Uganda government and managers can now formulate economic policy to transform their country. President Yoweri kaguta Museveni has been talking about industrializing his country; with the new found resources he can lay down the industrial rudimentary that will prepare her country to take off industrially. The most important thing the government and policy makers can do is to train their work force with superior education that is needed to compete and perform efficiently in 21st century globalized economy.

With this new found wealth from oil, the country might be tempted to neglect the agricultural industry of the nation and relied on food importation to feed her people. It will be a big mistake with deplorable ramifications. The country must be vigilant and utilized the oil generated resource to booster agriculture in the country.

On agriculture, Emeka Chiakwelu, Principal Policy Strategist at Afripol said, "Agriculture is the future of Uganda and Africa for arable land must be cultivated. Oil can generated the capital to finance modern farming in Uganda. Africa must feed herself and Uganda can become food exporter. Oil is a limited and diminishing energy based commodity and its future is unstable with the emergence of renewable energy for 21st century. Uganda must diversify her economy, so she will not depend wholly on oil."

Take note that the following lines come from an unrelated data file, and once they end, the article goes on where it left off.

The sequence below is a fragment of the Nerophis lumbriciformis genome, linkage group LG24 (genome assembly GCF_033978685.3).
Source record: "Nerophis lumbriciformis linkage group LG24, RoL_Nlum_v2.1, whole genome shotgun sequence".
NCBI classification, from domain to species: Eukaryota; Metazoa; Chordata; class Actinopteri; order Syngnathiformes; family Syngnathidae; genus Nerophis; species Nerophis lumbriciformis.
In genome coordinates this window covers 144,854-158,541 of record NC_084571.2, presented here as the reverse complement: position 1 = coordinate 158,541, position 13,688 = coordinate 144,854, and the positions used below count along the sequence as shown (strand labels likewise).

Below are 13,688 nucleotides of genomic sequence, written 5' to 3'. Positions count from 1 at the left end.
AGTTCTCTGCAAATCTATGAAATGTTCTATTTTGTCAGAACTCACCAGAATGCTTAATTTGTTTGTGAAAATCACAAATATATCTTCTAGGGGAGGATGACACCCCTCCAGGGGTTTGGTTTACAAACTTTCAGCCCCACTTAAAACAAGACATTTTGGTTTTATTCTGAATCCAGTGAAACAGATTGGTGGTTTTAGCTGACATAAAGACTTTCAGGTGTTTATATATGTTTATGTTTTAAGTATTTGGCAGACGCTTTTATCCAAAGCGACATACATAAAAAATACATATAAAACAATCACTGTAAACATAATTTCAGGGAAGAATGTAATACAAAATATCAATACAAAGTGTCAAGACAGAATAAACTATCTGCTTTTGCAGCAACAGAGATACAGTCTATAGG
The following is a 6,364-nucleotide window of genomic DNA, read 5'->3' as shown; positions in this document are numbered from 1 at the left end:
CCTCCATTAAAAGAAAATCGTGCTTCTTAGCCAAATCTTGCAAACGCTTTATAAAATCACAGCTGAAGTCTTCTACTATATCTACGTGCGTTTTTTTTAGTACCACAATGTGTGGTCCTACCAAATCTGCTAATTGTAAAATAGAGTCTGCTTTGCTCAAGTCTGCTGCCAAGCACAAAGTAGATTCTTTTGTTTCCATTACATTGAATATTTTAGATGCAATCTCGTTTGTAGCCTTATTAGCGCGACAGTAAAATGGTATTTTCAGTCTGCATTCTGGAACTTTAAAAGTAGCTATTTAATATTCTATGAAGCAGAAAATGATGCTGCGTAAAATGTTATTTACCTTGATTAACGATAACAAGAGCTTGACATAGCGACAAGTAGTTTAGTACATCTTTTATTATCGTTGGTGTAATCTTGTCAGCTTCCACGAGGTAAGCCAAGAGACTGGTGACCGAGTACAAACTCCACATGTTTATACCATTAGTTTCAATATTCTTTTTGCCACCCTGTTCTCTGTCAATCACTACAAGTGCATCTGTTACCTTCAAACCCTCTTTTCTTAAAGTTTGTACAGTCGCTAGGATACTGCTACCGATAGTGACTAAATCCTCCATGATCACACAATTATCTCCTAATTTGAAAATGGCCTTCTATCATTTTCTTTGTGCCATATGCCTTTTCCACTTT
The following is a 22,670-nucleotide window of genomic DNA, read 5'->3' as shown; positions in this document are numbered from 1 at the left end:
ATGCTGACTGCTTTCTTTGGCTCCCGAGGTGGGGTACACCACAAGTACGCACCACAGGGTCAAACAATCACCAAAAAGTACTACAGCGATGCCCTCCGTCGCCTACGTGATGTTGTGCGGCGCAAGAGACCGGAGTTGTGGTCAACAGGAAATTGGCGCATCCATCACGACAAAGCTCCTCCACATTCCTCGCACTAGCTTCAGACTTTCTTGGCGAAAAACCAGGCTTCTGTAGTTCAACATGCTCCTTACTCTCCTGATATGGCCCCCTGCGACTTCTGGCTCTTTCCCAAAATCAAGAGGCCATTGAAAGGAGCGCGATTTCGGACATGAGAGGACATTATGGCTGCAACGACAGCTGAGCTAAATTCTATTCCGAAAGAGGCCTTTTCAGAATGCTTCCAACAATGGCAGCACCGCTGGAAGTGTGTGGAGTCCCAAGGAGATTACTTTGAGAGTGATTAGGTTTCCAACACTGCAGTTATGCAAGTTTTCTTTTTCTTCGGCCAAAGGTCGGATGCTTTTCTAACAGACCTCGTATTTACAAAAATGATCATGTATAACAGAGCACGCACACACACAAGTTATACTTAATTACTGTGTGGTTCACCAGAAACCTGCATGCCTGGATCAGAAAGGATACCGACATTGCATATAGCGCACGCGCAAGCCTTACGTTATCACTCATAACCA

Uganda just like the rest of African countries is beset with poverty and corruption. If the government of Uganda is serious about improving the lot of their people, they must be aggressive in arresting the two mentioned problems. The government must explore the ways to improve the standard of the living especially in the rural areas. The basic needs of housing, light, clean drinking water and roads must be provided to ameliorate wellbeing in the urban and rural areas.

The environmental integrity of the nation must be upheld in spite of the temptation to relegate the issue of environment to the back burner. Oil exploration is associated with oil spill and air pollution that can pose a threat to the environment, which can devastate the ecosystem. Therefore this calls for standard of operation backed with best management practices to be formulated and implemented.

The issue of corruption associated with petrodollar is a reality in that part of the world. The poor people of African oil producing countries including Nigeria, Angola and Gabon are testaments and have not benefited from their country’s oil wealth.

The only panacea to corruption is transparency and open book. The news coming from Uganda that the government is not disclosing the contracts they signed with the oil companies is not encouraging.. Uganda claims to be a democratic nation and in democracy the power belongs to the people. There must be an open book, transparency and probity in order to avoid the curse of oil wealth in the east African country.